Colours with Kalyani- part 10


In the last year I have touched upon varied aspects of colour in our life.
Now we need to understand colour and the theory behind it.

Color is an element of design that spans a large area of research. We are all tremendously affected by color in everything we do and see. Pondering our overall feelings of color, we can discuss the following basic questions in depth.
 Most of these aspects I have touched upon in my earlier writings.
  • How does color affect our mood or behavior? 
  • Where is color found?
  • What makes up color?
  • Why do we have favorite colors?
  • Why are products and product packages made in certain colors?
  • Where does color theory originate?
The origin of colour: Light theory and pigment theory

Sir Isaac Newton, the father of modern science , was the first to study the  origin  of color. In the early 1700s, one sunny day, Newton was working on an experiment in his lab. Requiring total darkness, he drew his blinds, accidentally leaving one slat askew. One strong beam of light penetrated and refracted upon his water glass causing a rainbow effect on his wall. This experience resulted in Newton developing his theories of color and light.

Newton's discovery, that a pure white beam of light refracting off a prism (water glass) produces a spectrum (rainbow), led to a second discovery. This is that a white light could also be produced by combining three or more   hues equidistant on   the   spectrum. This is the additive process of color theory, and   is the basis of color TV in which spots of red, blue, and green is stimulated by electrons to form all other colors. The basic study of a simple prism and its use of light can enlighten us to the derivation of colour
The rainbow   refraction   from   the   prism   is caused by wavelengths of light passing through cut glass

The lineup of wavelengths creates tiny lines of color always found in exact order: red, orange, yellow, green, blue, purple, violet. The red wavelength is the widest and longest wave. It is the widest band in any rain bow, but is not necessarily seen from the farthest distance.  The power of the wave­ lengths diminishes from red to the smallest band of violet, which is hardly visible. 

Understanding the strength or weakness of these color waves gives credence to some very obvious concepts in our everyday lives. Because red is the  widest  wave, scientists at one time believed that  the  human  eye  could also see this hue  from  the  farthest  distance. This is why fire engines, stop and exit signs, etc., were traditionally red.  Now  scientists, with  further  study,  have  noted   that  the human  ability  to  see  colors from  a  distance has changed. Although red is wide, it is also dense and becomes absorbed in darkness and is hardly discernible from any other dark color. Yellow, especially yellow/ green, is now thought to be best detected in all environments-dawn, dusk, fog, night, and bright sunlight. This is  why  there  is a  growing  trend to use  white,  yellow,  and  chartreuse  colored fire engines. Street lamps in many metropolitan areas are being switched to yellow/ green beams.  In the sun’s emissions, on either side of the visible spectrum, are ultraviolet, infra red, radio, x-ray, and        cosmic rays which are invisible to the eye. These rays are useful but sometimes harmful to the health and well-being of all life on this earth.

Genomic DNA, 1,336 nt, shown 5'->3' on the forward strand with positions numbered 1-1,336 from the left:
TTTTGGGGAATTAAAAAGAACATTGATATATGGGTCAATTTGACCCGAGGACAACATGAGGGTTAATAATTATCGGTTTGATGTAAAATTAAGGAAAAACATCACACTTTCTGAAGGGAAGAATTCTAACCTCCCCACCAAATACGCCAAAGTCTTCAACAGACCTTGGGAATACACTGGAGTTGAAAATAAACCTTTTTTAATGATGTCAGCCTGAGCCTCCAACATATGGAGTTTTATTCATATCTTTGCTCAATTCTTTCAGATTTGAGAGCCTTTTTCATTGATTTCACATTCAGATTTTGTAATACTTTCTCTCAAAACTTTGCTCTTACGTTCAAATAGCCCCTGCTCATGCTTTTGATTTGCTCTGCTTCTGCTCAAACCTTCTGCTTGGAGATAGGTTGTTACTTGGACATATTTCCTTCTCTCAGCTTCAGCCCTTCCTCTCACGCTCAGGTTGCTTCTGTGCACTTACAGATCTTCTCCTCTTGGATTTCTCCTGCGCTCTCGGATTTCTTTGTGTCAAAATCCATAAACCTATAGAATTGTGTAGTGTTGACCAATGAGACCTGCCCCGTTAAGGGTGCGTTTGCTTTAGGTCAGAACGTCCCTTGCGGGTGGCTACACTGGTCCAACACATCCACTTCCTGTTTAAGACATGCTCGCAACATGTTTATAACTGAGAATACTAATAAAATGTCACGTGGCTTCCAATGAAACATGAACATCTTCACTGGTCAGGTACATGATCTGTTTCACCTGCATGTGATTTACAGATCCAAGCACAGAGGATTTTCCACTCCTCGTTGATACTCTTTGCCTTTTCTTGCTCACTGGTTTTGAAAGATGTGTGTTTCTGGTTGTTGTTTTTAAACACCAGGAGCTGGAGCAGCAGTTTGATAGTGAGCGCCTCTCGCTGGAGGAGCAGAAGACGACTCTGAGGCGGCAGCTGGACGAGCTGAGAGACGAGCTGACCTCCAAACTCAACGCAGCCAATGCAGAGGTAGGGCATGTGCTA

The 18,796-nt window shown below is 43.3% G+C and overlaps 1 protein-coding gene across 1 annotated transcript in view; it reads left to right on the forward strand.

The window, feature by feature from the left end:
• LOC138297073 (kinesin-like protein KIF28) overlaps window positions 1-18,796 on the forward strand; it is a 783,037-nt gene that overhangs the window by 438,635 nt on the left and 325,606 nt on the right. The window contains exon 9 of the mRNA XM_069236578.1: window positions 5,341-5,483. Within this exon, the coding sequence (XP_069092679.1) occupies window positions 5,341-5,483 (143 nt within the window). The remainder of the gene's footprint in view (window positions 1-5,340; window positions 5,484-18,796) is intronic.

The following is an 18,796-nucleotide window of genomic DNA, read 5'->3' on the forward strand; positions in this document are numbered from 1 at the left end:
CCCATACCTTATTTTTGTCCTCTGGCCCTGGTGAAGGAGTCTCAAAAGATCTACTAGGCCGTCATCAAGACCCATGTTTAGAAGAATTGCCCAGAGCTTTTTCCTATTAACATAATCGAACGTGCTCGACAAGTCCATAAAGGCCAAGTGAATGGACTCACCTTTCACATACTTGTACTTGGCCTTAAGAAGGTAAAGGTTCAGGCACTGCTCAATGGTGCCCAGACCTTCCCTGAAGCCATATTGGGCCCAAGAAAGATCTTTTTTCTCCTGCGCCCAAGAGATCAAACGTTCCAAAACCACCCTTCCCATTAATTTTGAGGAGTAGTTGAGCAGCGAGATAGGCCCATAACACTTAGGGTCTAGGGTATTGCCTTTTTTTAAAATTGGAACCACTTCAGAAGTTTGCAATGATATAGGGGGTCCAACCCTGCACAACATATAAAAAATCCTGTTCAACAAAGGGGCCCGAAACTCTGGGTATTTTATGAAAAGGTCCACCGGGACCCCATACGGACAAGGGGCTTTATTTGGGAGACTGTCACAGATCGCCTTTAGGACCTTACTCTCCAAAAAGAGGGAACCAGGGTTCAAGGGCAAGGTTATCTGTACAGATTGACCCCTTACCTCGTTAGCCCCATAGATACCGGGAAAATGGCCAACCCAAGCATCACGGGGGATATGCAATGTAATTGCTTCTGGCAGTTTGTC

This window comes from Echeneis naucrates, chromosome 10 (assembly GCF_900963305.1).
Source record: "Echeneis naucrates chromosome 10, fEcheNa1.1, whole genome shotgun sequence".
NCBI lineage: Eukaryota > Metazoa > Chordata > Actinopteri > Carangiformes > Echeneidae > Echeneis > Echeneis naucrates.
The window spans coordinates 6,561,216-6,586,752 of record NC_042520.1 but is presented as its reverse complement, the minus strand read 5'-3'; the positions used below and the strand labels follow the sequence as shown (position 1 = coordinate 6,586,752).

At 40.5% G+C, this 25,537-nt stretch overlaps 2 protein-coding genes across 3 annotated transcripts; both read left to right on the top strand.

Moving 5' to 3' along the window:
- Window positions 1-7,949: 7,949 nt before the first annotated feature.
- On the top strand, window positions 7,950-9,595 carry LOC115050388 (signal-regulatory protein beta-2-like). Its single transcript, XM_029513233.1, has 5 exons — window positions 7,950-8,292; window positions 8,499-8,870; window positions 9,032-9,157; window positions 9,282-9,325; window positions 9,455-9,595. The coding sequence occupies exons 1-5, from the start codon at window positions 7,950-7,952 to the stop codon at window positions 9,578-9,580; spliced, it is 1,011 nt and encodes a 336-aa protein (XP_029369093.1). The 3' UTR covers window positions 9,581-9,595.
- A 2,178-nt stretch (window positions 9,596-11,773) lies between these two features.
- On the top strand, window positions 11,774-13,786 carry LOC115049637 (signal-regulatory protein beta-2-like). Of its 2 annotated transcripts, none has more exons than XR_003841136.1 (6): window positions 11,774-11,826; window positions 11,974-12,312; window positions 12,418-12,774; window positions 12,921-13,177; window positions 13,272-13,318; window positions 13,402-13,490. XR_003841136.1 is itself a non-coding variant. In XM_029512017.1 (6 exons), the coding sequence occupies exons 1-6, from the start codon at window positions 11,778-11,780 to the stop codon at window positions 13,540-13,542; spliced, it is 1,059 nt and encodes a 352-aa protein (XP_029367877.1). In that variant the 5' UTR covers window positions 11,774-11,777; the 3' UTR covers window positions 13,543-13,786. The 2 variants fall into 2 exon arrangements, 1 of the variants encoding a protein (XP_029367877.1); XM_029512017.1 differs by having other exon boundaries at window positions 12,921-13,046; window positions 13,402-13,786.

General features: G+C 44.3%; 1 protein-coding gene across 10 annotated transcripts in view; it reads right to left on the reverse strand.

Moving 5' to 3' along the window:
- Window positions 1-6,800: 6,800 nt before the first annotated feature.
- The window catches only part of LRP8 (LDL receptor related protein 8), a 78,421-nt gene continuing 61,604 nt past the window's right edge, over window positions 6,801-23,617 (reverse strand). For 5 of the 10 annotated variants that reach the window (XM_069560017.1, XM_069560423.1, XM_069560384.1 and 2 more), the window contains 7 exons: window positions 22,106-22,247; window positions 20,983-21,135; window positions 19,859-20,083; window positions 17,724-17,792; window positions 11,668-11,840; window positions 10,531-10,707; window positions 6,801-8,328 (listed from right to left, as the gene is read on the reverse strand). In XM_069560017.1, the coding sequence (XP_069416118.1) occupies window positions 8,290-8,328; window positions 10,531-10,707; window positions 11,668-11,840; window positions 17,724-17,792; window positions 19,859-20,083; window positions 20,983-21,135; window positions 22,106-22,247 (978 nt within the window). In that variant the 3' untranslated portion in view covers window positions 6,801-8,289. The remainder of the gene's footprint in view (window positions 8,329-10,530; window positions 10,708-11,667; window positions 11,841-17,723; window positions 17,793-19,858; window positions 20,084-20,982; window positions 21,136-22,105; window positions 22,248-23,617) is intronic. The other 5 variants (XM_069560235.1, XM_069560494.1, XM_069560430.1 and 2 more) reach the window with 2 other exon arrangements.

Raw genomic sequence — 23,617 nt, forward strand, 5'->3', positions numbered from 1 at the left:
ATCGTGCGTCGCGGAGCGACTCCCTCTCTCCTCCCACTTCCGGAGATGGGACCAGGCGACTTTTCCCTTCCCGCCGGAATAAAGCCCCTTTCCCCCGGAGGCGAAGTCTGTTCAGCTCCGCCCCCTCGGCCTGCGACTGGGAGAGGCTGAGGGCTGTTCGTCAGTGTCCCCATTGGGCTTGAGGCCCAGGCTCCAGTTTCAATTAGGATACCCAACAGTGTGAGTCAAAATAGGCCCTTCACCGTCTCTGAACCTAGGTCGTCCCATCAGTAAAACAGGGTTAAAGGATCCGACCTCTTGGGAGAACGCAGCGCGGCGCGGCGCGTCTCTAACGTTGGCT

In man's desire to reproduce color, the first pigments were obtained from natural sources (refer earlier writing). The Phoenicians obtained purple dyes from thousands of tiny snails. The chore of extracting the dye was so time-consuming that the hue was permitted to be worn only by the royal leaders.

Purple dyes from Snails:


The Egyptians allowed only their sun god, Ra,  to  wear  the  royal hue. The Mexicans produced red from the tiny insect cochineal, Europeans made ultra­ marine from pulverized lapis lazuli stone and green from malachite

Red dyes from cochineal:



Ultramarine from Lazuli stone:





Synthetic dye was first produced by William Perkins in 1858 during an experiment for quinine. From this, the chemistry of color began. And today many colors are produced from synthetic materials.



Contemporary color systems are based on the subtractive or pigment theory.  In this theory, two or more colors mix together to produce a third color. To experience this concept, look at a small pattern containing two or more colors. As one moves further away from it, one observes how the colors visually blend together, creating one color, or so it seems.

Wilhelm Ostwald originated a pigment system identifying colors in terms of lightness and darkness, by adding degrees of white and black.

Albert H. Munsell carried this concept further by adding grey to those colors, showing yet another dimension to color




I have touched upon the theory of color and the pioneers in color theory and how the color system was worked on.
I guess we can talk in depth of each of these in the future

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